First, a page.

3. “Love at first sight” scenario – Much like the defensive attack, this “love at first sight” scenario is quite rare. In this case, bunnies sniffle and nuzzle each other, approaching one another as equals, both clearly enjoying the experience.
Let’s assume the best scenario happens…
For all intents and purposes, let’s assume the more ideal scenario happens: #2, the curious approach. At this point, give your rabbits about 10 minutes to spend time together and keep a close eye out for aggressive behaviour. Fur pulling and nipping is quite common and not considered aggressive behaviour per se. Take note of it but don’t separate them. What really helps to de-stress the situation is to gently stroke both pets, creating a pleasant experience.
A water spray bottle is a good idea to have on hand in case of an overexuberant or attacking bunny. Squirting a gentle spray at a problematic bunny causes them to stop their behavior, plus encourages them to groom themselves, which can actually foster this typically social activity and promote their relationship.
Daily meetings should continue, increasing from 10 to 40 minutes gradually. Over time, the rabbits will stop noticing each other so much, switching over to curiosity with their surroundings. Once this occurs, then you’re most likely safe to let the bunnies roam freely together. Nonetheless, if you will not be able to be present during any of these times, keep them separate.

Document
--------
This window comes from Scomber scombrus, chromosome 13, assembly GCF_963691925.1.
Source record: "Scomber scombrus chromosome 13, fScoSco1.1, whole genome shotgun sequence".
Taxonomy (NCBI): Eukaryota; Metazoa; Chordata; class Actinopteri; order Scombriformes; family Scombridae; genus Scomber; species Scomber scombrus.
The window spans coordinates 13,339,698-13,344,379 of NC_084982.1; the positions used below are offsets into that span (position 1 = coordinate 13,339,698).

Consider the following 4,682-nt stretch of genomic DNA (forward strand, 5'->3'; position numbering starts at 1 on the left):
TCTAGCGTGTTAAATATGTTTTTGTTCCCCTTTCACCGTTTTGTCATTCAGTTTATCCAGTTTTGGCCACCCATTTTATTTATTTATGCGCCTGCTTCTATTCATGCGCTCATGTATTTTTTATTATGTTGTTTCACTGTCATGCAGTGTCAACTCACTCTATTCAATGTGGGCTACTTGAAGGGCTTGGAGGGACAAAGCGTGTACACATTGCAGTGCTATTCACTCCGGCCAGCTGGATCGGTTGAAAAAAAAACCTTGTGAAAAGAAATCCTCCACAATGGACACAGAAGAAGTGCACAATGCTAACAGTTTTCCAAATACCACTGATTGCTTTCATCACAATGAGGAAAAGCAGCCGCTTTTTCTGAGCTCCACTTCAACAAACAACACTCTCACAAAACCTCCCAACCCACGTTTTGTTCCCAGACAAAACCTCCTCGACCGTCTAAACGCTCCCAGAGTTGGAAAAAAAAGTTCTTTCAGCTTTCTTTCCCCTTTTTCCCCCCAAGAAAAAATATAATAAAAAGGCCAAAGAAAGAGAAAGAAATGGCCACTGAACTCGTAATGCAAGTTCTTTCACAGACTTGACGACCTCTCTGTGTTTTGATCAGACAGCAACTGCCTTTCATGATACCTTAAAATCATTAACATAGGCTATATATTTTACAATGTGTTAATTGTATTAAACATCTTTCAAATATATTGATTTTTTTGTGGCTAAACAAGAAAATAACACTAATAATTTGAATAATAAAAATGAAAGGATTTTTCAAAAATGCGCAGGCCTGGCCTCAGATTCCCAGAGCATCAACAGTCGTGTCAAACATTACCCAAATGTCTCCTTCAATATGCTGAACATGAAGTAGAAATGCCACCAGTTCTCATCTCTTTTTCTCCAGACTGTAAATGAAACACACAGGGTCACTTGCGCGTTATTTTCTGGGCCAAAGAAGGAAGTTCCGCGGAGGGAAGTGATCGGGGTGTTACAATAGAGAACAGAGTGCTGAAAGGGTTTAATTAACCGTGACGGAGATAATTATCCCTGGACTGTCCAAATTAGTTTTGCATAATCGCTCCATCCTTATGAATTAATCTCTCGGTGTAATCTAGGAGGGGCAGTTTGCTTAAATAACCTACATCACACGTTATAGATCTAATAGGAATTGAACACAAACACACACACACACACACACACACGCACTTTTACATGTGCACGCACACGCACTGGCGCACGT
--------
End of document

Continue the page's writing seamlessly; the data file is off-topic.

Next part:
Mutual grooming or laying down together is a sign they’ve bonded. At this point, you can leave your pets together safely.
Tips on common bonding problems
- Usually, the most common problems occur when the introductory period is too short and/or because the rabbits have not been sterilized.
- When pets are introduced too quickly, they may get into a fight, resulting in one or both of them traumatized. Rabbits can take some time to recover from the incident.
- An unusual yet often successful approach to speed up bonding or encourage difficult pairings is to introduce them both to a “slightly stressful but safe” situation for them, such as a car ride or a backyard visit on-leash. In theory, and it has been proven to work quite well, both bunnies should turn to each other for comfort.
- Mimicking bonding behaviour by petting them or grooming them at the same time can also encourage them to get closer.
In short, it is of the utmost importance to take your time with the introduction process – it’s not a race. Your pets can pick up on how you’re feeling, so remain calm and relaxed. Though we may feel stressed about the whole bonding situation, ultimately, rabbits simply need to work through this process together. As pet parents, our role is to provide them with a secure place to meet, as we watch and ensure they’re kept safe.